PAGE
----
The new technology designed to tackle workplace stress

Posted in: Data, Digital, Research, Technology

What value can academics add when working with industry partners? David Ellis reflects on his work with company BIOStress, explaining how he’s using his scholarly research to help them develop better ways to measure, monitor and manage stress in the workplace. He emphasises the importance of collaboration, showing how practitioners and scholars can drive innovation together.

Previous research from myself and others has suggested that digital traces of behavior can be used to detect when people are moving into stressful states. However, outside the confines of a laboratory, stress remains a large problem for society as a whole and has a detrimental impact on health care systems and economies. High levels of stress are associated with negative outcomes including depression and anxiety.  According to the Mental Health Foundation in the UK, around 12 million adults in the UK visit their general practitioner (GP) each year with mental health problems, many of which are related to or brought on by stress. As a result, millions of working days are lost per year due to stress-related illnesses 

As such, stress is both a personal and interpersonal problem as it impacts organisations as well as individuals. Many workplaces globally consider it a significant issue and are taking steps to address stress. 

Using technology to combat stress 

Of course, stress is also a natural reaction to everyday pressures and small levels of stress appear to have beneficial effects. For example, manageable stress appears to increase alertness and performance. However, stress becomes problematic when it is unmanageable and starts to impact other aspects of your life. 

New technologies may help balance the positive and negative aspects of stress. Wearable devices, for example, can automatically monitor the physical and mental health of individuals across a variety of contexts, by tracking the typical physiological responses of stress for example variations in heart rate, pulse, skin temperature, pupil dilation and electrodermal activity (EDA). 

An individual and organisational approach 

Following Higher Education Innovation Funding, I’ve recently been working with a company called BIOStress who are trying to understand, measure and ultimately reduce workplace stress. They’re using advanced biometric devices to track employee stress levels to identify what’s causing the issues – both on an organisational and individual level - and how to solve them.  

This data is then anonymised, aggregated and analysed to establish how a business can proactively improve wellbeing and stress management. This might include improving training, working practices or other activities to support stress management. 

My role involved equal parts psychology and data science. Specifically, I helped develop data processing pipelines that combined data from wearable devices and personal diaries kept by participants. This data is then used to generate customised stress reports, which can then help create personalised management plans to help individuals deal with fluctuations in their stress levels.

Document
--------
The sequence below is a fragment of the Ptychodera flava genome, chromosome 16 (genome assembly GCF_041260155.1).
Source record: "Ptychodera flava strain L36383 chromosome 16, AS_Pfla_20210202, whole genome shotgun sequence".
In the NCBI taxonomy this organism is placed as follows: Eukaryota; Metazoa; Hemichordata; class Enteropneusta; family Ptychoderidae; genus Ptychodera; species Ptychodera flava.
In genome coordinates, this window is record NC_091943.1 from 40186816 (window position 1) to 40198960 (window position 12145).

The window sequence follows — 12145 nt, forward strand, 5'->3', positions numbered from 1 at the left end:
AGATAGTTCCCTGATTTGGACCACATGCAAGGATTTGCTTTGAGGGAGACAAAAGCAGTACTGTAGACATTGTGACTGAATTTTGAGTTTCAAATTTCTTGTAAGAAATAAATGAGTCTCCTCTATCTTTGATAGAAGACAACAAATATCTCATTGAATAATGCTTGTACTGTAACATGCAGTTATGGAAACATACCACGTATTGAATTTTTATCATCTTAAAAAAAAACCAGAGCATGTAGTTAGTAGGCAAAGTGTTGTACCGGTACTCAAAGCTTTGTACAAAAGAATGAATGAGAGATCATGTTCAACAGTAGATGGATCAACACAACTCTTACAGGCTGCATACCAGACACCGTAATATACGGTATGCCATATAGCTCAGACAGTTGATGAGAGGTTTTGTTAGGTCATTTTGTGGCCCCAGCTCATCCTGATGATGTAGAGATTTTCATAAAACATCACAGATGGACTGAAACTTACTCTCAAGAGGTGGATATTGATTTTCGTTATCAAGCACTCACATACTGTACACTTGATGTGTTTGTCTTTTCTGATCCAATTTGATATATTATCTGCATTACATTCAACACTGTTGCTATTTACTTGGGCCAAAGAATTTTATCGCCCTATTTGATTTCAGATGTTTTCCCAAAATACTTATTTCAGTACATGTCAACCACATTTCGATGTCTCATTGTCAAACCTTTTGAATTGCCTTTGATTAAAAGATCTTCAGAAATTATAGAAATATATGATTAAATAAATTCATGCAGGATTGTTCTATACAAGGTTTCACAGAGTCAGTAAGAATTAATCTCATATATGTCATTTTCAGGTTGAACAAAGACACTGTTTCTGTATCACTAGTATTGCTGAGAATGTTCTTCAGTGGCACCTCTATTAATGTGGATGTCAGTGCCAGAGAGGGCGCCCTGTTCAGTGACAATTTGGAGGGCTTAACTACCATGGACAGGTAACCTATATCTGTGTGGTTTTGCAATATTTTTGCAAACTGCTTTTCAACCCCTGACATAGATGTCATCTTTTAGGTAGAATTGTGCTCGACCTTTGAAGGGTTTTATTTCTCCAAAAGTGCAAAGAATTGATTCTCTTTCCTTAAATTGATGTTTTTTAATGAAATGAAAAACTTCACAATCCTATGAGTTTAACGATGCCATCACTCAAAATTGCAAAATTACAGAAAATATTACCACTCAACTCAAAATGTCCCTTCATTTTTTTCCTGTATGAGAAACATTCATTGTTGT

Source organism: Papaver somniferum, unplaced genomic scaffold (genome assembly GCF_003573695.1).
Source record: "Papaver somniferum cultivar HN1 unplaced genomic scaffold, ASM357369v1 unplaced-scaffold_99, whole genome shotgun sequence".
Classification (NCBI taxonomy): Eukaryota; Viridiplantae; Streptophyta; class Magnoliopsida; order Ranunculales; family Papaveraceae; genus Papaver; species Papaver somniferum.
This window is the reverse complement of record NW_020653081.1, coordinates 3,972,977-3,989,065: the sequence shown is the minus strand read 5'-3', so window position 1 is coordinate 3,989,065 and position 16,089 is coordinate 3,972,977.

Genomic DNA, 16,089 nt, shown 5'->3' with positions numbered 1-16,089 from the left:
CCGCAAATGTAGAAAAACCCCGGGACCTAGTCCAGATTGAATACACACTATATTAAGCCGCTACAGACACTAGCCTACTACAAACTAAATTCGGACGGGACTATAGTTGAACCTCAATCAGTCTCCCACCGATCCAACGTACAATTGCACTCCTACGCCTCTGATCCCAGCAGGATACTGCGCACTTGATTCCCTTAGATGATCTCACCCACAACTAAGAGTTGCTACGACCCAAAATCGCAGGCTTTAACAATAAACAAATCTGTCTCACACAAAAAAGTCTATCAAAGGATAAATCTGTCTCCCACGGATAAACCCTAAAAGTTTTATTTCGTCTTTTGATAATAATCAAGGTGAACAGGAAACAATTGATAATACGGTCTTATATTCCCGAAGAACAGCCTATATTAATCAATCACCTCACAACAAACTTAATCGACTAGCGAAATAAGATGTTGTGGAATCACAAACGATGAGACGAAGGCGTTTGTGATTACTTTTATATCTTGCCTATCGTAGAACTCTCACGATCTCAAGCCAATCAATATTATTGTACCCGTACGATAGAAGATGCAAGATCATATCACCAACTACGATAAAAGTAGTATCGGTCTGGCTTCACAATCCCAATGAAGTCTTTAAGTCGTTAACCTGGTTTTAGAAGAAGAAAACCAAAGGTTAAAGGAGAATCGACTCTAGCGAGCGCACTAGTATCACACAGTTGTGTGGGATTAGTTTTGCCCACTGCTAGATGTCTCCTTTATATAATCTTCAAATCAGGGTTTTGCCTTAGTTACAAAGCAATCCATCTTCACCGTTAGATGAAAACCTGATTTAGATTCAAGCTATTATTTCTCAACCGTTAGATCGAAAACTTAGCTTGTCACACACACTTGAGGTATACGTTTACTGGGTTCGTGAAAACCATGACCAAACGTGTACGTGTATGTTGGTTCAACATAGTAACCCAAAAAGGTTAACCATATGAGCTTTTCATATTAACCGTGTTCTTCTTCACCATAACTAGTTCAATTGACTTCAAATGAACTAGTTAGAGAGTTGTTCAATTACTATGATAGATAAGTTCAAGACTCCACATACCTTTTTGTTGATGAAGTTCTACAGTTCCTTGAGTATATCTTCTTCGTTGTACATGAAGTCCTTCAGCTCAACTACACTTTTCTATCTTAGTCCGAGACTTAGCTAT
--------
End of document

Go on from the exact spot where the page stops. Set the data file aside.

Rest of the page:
Interestingly, we found that high employee stress was linked just as strongly to outside factors such as sleep problems and lack of physical activity as workplace matters. As such, these management plans took a holistic approach to improving stress and focused on employee wellbeing more broadly. This is both about using technology for social good to improve employees' well-being, but also saving businesses money and helping them attract and retain talent. 

A joint approach to new technology 

This work reveals how the development of new technology is more likely to be successful when combined with the social sciences. Of course, there is also the potential to do harm with data that is either inaccurate or shared without a participant’s consent. We remain very mindful of the privacy implications of this work and ensured that the data collected on individuals couldn’t be used in a punitive way – no individual data was shared with line managers for example, only aggregated data that couldn’t allow any one person to be identified.  

Psychologists with technical expertise or data analysts who also have some understandings of psychology are becoming highly prized within industry. Such diversity can benefit academia and industry, though it's much more widespread in the latter at present. However, academics from any discipline who are comfortable jumping into something new should not underestimate the value they can bring when it comes to technological innovation that can be rather ambiguous at the start.  

BIOStress have now secured additional funding from Innovate UK and the business continues to grow. Their success relies on placing equal value on responsible innovation, psychology, computer and data science. 

If you remove one piece of that puzzle, it becomes more stressful for everyone. 

Posted in: Data, Digital, Research, Technology


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